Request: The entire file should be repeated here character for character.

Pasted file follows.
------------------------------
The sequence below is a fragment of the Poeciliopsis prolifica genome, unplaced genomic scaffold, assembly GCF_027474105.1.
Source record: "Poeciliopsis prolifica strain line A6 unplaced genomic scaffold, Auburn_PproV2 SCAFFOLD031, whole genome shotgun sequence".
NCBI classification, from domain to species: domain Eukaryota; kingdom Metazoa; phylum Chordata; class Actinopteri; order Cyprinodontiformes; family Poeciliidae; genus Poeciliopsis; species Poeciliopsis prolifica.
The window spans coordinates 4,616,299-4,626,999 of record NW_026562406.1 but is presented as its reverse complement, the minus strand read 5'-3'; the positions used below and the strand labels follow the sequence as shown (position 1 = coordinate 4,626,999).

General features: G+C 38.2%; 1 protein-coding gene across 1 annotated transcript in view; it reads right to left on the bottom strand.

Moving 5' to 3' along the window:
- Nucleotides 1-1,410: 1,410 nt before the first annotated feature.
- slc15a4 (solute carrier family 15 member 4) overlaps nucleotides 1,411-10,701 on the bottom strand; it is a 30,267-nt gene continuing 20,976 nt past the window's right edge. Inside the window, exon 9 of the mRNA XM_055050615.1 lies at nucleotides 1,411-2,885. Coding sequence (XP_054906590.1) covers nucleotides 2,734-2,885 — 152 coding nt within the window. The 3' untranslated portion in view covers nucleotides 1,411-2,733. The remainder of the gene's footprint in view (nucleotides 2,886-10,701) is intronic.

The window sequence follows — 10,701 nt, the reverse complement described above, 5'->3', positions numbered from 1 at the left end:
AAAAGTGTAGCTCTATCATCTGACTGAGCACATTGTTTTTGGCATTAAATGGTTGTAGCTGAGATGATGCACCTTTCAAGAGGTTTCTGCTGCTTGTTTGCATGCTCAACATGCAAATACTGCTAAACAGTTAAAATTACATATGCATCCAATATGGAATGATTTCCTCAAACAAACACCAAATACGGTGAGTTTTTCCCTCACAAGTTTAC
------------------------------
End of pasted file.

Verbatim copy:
The sequence below is a fragment of the Poeciliopsis prolifica genome, unplaced genomic scaffold, assembly GCF_027474105.1.
Source record: "Poeciliopsis prolifica strain line A6 unplaced genomic scaffold, Auburn_PproV2 SCAFFOLD031, whole genome shotgun sequence".
NCBI classification, from domain to species: domain Eukaryota; kingdom Metazoa; phylum Chordata; class Actinopteri; order Cyprinodontiformes; family Poeciliidae; genus Poeciliopsis; species Poeciliopsis prolifica.
The window spans coordinates 4,616,299-4,626,999 of record NW_026562406.1 but is presented as its reverse complement, the minus strand read 5'-3'; the positions used below and the strand labels follow the sequence as shown (position 1 = coordinate 4,626,999).

General features: G+C 38.2%; 1 protein-coding gene across 1 annotated transcript in view; it reads right to left on the bottom strand.

Moving 5' to 3' along the window:
- Nucleotides 1-1,410: 1,410 nt before the first annotated feature.
- slc15a4 (solute carrier family 15 member 4) overlaps nucleotides 1,411-10,701 on the bottom strand; it is a 30,267-nt gene continuing 20,976 nt past the window's right edge. Inside the window, exon 9 of the mRNA XM_055050615.1 lies at nucleotides 1,411-2,885. Coding sequence (XP_054906590.1) covers nucleotides 2,734-2,885 — 152 coding nt within the window. The 3' untranslated portion in view covers nucleotides 1,411-2,733. The remainder of the gene's footprint in view (nucleotides 2,886-10,701) is intronic.

The window sequence follows — 10,701 nt, the reverse complement described above, 5'->3', positions numbered from 1 at the left end:
AAAAGTGTAGCTCTATCATCTGACTGAGCACATTGTTTTTGGCATTAAATGGTTGTAGCTGAGATGATGCACCTTTCAAGAGGTTTCTGCTGCTTGTTTGCATGCTCAACATGCAAATACTGCTAAACAGTTAAAATTACATATGCATCCAATATGGAATGATTTCCTCAAACAAACACCAAATACGGTGAGTTTTTCCCTCACAAGTTTAC